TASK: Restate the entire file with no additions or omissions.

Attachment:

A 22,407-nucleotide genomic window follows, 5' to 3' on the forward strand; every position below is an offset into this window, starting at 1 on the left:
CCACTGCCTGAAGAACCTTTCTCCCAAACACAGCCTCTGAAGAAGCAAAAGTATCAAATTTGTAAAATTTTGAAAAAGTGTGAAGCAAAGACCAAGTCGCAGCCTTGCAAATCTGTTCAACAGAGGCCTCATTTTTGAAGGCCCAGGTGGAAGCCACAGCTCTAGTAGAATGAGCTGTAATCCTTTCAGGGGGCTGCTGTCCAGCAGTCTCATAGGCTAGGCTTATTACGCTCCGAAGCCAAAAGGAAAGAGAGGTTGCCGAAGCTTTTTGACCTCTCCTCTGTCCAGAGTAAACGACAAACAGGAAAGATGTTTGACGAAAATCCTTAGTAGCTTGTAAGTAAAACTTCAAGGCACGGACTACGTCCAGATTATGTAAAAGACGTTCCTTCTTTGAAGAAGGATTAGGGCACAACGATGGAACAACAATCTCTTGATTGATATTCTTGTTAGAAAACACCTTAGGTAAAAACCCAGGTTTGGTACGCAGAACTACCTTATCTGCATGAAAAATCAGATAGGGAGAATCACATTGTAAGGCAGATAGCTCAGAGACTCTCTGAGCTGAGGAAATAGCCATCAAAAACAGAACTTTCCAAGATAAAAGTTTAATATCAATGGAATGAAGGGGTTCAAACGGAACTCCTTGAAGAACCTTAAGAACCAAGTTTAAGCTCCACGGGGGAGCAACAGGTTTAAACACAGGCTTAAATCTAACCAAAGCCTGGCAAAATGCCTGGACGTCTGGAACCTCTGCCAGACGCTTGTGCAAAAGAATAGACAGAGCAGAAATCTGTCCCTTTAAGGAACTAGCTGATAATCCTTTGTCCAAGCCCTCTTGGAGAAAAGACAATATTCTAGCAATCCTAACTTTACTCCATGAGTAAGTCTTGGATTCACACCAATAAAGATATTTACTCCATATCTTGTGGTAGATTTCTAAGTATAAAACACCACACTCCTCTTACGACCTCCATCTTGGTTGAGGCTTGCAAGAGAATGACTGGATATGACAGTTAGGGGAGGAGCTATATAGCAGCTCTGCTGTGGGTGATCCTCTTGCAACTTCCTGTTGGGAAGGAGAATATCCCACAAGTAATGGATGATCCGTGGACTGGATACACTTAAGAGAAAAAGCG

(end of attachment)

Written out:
A 22,407-nucleotide genomic window follows, 5' to 3' on the forward strand; every position below is an offset into this window, starting at 1 on the left:
CCACTGCCTGAAGAACCTTTCTCCCAAACACAGCCTCTGAAGAAGCAAAAGTATCAAATTTGTAAAATTTTGAAAAAGTGTGAAGCAAAGACCAAGTCGCAGCCTTGCAAATCTGTTCAACAGAGGCCTCATTTTTGAAGGCCCAGGTGGAAGCCACAGCTCTAGTAGAATGAGCTGTAATCCTTTCAGGGGGCTGCTGTCCAGCAGTCTCATAGGCTAGGCTTATTACGCTCCGAAGCCAAAAGGAAAGAGAGGTTGCCGAAGCTTTTTGACCTCTCCTCTGTCCAGAGTAAACGACAAACAGGAAAGATGTTTGACGAAAATCCTTAGTAGCTTGTAAGTAAAACTTCAAGGCACGGACTACGTCCAGATTATGTAAAAGACGTTCCTTCTTTGAAGAAGGATTAGGGCACAACGATGGAACAACAATCTCTTGATTGATATTCTTGTTAGAAAACACCTTAGGTAAAAACCCAGGTTTGGTACGCAGAACTACCTTATCTGCATGAAAAATCAGATAGGGAGAATCACATTGTAAGGCAGATAGCTCAGAGACTCTCTGAGCTGAGGAAATAGCCATCAAAAACAGAACTTTCCAAGATAAAAGTTTAATATCAATGGAATGAAGGGGTTCAAACGGAACTCCTTGAAGAACCTTAAGAACCAAGTTTAAGCTCCACGGGGGAGCAACAGGTTTAAACACAGGCTTAAATCTAACCAAAGCCTGGCAAAATGCCTGGACGTCTGGAACCTCTGCCAGACGCTTGTGCAAAAGAATAGACAGAGCAGAAATCTGTCCCTTTAAGGAACTAGCTGATAATCCTTTGTCCAAGCCCTCTTGGAGAAAAGACAATATTCTAGCAATCCTAACTTTACTCCATGAGTAAGTCTTGGATTCACACCAATAAAGATATTTACTCCATATCTTGTGGTAGATTTCTAAGTATAAAACACCACACTCCTCTTACGACCTCCATCTTGGTTGAGGCTTGCAAGAGAATGACTGGATATGACAGTTAGGGGAGGAGCTATATAGCAGCTCTGCTGTGGGTGATCCTCTTGCAACTTCCTGTTGGGAAGGAGAATATCCCACAAGTAATGGATGATCCGTGGACTGGATACACTTAAGAGAAAAAGCG